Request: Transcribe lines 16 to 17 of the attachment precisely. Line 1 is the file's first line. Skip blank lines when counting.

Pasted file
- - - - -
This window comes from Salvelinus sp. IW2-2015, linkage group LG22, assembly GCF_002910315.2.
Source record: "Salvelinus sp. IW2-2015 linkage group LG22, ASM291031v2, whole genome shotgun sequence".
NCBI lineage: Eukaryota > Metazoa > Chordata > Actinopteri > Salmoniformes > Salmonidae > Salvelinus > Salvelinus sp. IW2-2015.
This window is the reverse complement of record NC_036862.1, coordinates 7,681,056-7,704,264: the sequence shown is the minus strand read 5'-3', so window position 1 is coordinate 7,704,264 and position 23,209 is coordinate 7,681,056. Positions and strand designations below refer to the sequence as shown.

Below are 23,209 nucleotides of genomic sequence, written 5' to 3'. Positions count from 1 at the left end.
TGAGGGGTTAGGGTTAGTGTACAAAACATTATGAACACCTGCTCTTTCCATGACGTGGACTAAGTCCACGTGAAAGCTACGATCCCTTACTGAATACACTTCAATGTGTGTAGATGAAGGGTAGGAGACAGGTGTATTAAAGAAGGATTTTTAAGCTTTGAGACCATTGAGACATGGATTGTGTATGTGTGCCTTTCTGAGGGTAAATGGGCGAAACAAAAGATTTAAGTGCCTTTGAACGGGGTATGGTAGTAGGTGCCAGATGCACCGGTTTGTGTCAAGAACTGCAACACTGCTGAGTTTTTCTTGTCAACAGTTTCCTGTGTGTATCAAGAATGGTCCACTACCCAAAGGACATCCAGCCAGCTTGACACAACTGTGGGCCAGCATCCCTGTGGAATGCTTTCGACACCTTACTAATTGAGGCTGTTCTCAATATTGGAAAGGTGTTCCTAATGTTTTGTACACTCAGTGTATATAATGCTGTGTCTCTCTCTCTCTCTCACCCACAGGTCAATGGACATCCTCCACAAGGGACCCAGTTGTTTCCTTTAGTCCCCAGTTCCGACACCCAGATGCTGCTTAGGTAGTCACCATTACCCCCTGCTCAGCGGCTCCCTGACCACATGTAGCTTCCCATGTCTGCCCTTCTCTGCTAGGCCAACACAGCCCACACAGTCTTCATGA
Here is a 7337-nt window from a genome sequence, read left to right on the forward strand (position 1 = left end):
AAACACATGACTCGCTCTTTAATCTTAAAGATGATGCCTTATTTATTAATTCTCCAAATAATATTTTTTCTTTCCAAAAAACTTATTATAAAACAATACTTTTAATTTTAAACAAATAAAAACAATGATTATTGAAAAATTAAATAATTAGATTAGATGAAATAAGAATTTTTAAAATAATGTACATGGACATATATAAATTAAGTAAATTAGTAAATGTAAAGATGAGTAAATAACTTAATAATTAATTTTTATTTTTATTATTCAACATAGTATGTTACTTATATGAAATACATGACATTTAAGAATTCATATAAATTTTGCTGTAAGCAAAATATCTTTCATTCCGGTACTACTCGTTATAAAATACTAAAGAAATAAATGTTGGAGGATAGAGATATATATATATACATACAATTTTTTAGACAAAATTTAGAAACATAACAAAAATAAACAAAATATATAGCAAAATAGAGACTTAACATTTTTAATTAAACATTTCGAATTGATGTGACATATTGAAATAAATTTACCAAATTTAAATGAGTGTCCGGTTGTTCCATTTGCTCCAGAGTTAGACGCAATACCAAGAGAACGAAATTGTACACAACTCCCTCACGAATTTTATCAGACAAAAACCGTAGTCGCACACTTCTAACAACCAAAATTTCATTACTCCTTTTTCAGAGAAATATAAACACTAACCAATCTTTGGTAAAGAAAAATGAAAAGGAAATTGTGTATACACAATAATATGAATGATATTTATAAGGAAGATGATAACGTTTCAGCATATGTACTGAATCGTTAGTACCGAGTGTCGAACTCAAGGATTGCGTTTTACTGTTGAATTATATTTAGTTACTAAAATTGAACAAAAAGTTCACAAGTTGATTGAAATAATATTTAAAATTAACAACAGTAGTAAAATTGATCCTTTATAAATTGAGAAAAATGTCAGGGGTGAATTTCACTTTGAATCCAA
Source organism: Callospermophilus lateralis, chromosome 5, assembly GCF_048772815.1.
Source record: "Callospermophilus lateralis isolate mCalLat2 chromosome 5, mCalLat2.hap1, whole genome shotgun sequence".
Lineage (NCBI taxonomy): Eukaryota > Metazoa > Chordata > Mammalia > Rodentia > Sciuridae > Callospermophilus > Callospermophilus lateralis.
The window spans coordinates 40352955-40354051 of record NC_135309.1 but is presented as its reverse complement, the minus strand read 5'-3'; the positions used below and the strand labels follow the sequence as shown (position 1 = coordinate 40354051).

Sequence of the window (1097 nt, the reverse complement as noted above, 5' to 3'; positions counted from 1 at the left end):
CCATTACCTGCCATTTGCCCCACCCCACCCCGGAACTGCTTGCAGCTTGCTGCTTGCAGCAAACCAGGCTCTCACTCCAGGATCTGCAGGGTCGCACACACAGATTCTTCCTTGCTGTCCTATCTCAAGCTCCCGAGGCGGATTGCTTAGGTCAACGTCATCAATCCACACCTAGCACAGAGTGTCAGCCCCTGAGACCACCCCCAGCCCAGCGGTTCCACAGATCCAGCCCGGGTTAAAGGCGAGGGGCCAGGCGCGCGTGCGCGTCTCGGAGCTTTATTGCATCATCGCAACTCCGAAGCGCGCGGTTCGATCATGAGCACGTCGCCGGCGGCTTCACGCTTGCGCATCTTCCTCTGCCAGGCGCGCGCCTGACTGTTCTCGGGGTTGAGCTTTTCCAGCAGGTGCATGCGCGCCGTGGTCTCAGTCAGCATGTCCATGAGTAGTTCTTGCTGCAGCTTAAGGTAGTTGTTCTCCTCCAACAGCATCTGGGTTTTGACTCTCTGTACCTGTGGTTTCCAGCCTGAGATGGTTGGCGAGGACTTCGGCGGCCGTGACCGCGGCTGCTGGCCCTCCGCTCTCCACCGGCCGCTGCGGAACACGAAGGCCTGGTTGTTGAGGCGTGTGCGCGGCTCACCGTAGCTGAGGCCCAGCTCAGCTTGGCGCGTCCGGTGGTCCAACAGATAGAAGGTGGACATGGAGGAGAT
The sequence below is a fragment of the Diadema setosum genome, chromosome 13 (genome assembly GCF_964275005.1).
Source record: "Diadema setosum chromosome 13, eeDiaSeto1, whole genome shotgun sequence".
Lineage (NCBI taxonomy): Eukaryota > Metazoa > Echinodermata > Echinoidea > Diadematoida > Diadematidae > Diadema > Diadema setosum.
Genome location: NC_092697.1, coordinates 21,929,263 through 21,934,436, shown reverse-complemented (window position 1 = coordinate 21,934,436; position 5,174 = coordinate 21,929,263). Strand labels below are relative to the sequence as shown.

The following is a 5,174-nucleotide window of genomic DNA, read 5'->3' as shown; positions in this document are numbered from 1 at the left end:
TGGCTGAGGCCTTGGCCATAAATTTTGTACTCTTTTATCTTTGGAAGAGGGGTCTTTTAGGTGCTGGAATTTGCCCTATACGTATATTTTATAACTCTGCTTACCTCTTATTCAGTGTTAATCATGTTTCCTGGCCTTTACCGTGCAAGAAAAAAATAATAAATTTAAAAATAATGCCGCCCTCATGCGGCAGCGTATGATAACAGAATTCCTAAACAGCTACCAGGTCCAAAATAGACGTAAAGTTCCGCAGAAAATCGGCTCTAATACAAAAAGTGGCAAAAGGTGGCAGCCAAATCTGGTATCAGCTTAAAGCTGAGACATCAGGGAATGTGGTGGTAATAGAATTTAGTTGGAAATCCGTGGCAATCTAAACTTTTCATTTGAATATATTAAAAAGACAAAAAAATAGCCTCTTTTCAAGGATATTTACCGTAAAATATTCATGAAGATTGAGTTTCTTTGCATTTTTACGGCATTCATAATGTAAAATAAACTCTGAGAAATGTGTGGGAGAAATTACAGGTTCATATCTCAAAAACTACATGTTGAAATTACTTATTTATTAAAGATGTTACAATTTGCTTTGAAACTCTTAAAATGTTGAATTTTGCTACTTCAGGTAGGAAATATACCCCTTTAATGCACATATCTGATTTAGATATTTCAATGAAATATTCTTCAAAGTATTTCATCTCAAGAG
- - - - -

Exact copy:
Source record: "Diadema setosum chromosome 13, eeDiaSeto1, whole genome shotgun sequence".
Lineage (NCBI taxonomy): Eukaryota > Metazoa > Echinodermata > Echinoidea > Diadematoida > Diadematidae > Diadema > Diadema setosum.